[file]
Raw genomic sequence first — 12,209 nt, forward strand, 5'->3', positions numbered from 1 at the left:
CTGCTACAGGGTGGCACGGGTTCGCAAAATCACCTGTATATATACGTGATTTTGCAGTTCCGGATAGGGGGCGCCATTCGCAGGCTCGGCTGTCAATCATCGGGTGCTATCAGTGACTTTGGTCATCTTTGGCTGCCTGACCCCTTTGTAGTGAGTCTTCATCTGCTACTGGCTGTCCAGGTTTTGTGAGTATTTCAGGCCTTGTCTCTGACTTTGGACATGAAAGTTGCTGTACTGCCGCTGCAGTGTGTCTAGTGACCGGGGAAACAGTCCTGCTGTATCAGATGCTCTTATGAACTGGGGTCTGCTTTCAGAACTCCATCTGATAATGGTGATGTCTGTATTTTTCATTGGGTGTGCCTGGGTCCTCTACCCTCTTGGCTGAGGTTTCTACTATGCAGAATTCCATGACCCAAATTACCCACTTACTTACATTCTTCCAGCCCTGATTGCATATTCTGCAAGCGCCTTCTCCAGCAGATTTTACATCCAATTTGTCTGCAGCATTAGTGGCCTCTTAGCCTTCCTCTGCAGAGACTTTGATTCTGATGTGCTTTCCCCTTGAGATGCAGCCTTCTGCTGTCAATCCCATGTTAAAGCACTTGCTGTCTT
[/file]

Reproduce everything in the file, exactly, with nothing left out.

Raw genomic sequence first — 12,209 nt, forward strand, 5'->3', positions numbered from 1 at the left:
CTGCTACAGGGTGGCACGGGTTCGCAAAATCACCTGTATATATACGTGATTTTGCAGTTCCGGATAGGGGGCGCCATTCGCAGGCTCGGCTGTCAATCATCGGGTGCTATCAGTGACTTTGGTCATCTTTGGCTGCCTGACCCCTTTGTAGTGAGTCTTCATCTGCTACTGGCTGTCCAGGTTTTGTGAGTATTTCAGGCCTTGTCTCTGACTTTGGACATGAAAGTTGCTGTACTGCCGCTGCAGTGTGTCTAGTGACCGGGGAAACAGTCCTGCTGTATCAGATGCTCTTATGAACTGGGGTCTGCTTTCAGAACTCCATCTGATAATGGTGATGTCTGTATTTTTCATTGGGTGTGCCTGGGTCCTCTACCCTCTTGGCTGAGGTTTCTACTATGCAGAATTCCATGACCCAAATTACCCACTTACTTACATTCTTCCAGCCCTGATTGCATATTCTGCAAGCGCCTTCTCCAGCAGATTTTACATCCAATTTGTCTGCAGCATTAGTGGCCTCTTAGCCTTCCTCTGCAGAGACTTTGATTCTGATGTGCTTTCCCCTTGAGATGCAGCCTTCTGCTGTCAATCCCATGTTAAAGCACTTGCTGTCTT